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Cambodia: New Story Tellers on the Internet

According to a research report released recently by Pew Internet, most webloggers don't consider themselves doing journalism. In most cases they are not up to what a journalist does. In Cambodian blogosphere, there exists a series of interviews done by digital citizens playing the role of citizen's media.

Chan Bopha, a Cambodian woman in Japan, does a self-interview to tell a story about herself. One among many other questions Chan Bopha asks: “did you have boyfriend?” In her response, she lets us know that Cambodian conservation culturally does not allow woman having boyfriend before getting married, unlike people in Europe.

In August, media student Vanndeth spoke to Cambodian native Lim Borey, who currently is pursuing higher education in Malaysia. The interview provides an insight into Borey's life as an outstanding university student. That is something that you cannot find frequently in local newspapers.

Learning from reports that Cambodian young citizens are ignorant tof their own history, in particular about the Khmer Rouge regime that murdered several millions, PR at Forver in Trasit tries to find out the fact through an email interview with a Cambodian young blogger. That said, PR is a Cambodian living in the U.S, and he is using the power of the Internet to interview Kalyan, who is an student in Cambodia speaking fluent English.

There are many reports that said that Cambodian youths are complacent, ignorant of Khmer history (especially the Khmer Rough Era), and too materialistic. Despite all these claims, I find the opposite with the Cambodian youth I meet. I’m often struck by the talent, enthusiasm, hard work, vision, and patriotism Cambodian youths have. Their sense of optimism for a better Cambodia and a better tomorrow are infectious. They display their patriotism and their pride of their culture on their sleeves.

Phil Lees, an Australian national and editor of Cambodian food weblog Phnomenon, posted an account of conversation he had with his counterpart, Mylinh Nakry Danh, who maintains Khmer Krom Recipes site. Phnomenon is the only Cambodian food weblog, and it was recently shorlisted in Best Asian Food Blog at AsiaPundit.

Last but not least, long-time expat weblogger Jinja at ‘webbed feet, web log‘ has more links on the interviews previously conducted with Cambodia webloggers.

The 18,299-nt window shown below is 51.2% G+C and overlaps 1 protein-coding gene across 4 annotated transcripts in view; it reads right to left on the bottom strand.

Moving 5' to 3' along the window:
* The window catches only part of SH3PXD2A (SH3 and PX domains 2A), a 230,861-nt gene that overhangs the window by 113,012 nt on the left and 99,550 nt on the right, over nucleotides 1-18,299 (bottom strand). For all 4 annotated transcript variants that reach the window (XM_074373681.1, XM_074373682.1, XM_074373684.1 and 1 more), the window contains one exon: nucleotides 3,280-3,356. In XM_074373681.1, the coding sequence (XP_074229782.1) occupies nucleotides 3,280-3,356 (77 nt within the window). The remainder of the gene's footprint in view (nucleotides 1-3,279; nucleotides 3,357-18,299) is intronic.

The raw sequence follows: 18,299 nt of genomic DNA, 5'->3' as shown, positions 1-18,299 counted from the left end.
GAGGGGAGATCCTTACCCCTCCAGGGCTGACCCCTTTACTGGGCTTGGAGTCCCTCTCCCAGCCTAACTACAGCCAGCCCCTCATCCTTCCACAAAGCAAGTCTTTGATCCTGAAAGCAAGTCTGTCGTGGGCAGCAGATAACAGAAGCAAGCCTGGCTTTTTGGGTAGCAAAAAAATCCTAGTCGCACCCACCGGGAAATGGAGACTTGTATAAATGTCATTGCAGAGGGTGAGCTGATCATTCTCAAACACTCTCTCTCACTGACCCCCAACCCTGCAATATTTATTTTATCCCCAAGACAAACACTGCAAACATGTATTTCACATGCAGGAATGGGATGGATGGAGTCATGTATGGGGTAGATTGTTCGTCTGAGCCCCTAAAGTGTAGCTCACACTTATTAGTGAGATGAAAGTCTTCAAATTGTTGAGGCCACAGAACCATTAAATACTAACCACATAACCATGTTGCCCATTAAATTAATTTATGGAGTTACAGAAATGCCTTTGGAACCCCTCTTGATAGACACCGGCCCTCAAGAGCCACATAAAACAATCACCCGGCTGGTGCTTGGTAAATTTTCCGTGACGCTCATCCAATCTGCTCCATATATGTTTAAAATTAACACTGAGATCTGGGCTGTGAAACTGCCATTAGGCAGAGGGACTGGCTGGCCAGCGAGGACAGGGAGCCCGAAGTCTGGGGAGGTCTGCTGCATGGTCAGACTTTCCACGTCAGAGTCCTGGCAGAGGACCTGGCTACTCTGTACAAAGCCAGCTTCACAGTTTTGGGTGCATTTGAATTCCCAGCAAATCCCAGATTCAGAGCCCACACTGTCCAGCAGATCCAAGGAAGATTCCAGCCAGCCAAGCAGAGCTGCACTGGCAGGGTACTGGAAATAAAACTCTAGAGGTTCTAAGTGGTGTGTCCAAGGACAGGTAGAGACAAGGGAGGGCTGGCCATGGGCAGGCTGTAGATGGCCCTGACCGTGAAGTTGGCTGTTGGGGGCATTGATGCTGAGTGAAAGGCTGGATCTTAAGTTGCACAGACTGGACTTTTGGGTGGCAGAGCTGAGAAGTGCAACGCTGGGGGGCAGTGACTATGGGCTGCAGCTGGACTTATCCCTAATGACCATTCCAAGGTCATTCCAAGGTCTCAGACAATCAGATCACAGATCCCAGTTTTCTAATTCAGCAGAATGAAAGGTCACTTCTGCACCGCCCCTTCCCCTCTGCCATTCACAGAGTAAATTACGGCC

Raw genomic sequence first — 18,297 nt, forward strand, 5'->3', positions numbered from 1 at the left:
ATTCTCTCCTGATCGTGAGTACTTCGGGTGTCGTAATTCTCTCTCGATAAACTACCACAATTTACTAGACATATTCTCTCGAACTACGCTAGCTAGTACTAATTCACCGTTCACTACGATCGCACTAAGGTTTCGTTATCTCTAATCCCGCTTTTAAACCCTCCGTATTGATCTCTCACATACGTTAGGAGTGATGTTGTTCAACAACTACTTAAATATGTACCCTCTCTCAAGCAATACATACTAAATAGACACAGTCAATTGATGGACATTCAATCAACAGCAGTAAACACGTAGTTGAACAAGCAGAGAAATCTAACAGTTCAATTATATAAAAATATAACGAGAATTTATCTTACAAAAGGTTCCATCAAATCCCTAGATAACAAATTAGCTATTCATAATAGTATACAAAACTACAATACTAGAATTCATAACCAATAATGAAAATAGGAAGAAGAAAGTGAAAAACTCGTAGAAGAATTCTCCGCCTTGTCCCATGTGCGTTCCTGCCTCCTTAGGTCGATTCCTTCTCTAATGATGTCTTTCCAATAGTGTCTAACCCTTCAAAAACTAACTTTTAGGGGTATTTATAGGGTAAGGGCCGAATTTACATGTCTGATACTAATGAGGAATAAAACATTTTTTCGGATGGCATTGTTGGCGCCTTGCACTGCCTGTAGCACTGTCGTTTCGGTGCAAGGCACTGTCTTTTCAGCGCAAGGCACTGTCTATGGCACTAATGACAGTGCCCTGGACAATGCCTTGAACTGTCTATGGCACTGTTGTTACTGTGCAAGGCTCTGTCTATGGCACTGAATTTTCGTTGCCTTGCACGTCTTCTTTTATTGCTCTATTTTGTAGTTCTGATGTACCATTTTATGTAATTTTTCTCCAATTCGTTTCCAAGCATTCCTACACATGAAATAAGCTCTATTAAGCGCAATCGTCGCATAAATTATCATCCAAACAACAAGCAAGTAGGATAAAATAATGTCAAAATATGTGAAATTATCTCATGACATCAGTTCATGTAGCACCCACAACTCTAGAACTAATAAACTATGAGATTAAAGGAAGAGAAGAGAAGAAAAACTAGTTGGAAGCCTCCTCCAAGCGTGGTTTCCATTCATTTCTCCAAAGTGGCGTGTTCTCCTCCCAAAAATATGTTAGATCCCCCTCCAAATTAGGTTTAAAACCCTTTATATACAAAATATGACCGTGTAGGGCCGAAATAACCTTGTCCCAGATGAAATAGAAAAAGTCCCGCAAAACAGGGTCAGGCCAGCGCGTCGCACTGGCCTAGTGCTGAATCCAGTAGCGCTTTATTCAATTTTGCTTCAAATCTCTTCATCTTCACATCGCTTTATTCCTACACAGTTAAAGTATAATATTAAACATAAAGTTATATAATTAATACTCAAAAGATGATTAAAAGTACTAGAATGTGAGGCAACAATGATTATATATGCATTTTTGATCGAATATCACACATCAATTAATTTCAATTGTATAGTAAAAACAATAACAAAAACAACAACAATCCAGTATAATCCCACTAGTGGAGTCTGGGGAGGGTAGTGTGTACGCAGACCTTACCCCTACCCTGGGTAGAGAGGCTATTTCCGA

2 comments

  • Geert Lovink

    I am sorry, but that was NOT the outcome of the Pew Internet survey. “most” is not right.

    Only a minority of bloggers see any kind of relationship with journalism.

    Here are some of the figures:

    54% of bloggers say that they have never published their writing or media creations anywhere else; 44% say they have published elsewhere.
    54% of bloggers are under the age of 30.
    Women and men have statistical parity in the blogosphere, with women representing 46% of bloggers and men 54%.
    76% of bloggers say a reason they blog is to document their personal experiences and share them with others.
    64% of bloggers say a reason they blog is to share practical knowledge or skills with others.
    When asked to choose one main subject, 37% of bloggers say that the primary topic of their blog is “my life and experiences.”
    Other topics ran distantly behind: 11% of bloggers focus on politics and government; 7% focus on entertainment; 6% focus on sports; 5% focus on general news and current events; 5% focus on business; 4% on technology; 2% on religion, spirituality or faith; and additional smaller groups who focus on a specific hobby, a health problem or illness, or other topics.

  • Sorry, I wasn’t ready yet.

    Only a minority of bloggers see any kind of relationship with journalism. Most blogs focus on personal experiences, and do not focus on the news media in any way. It is a vocal minority of US-American A-list bloggers who constantly misreprent the image of blogging and push blogging into their direction, either left or right, towards the news industry. As a matter of fact, blogs are first of all easy to use software and should be regarded as the next generation of the home page. There is no intrinsic relationship between blogging and news.

    Cheers, Geert

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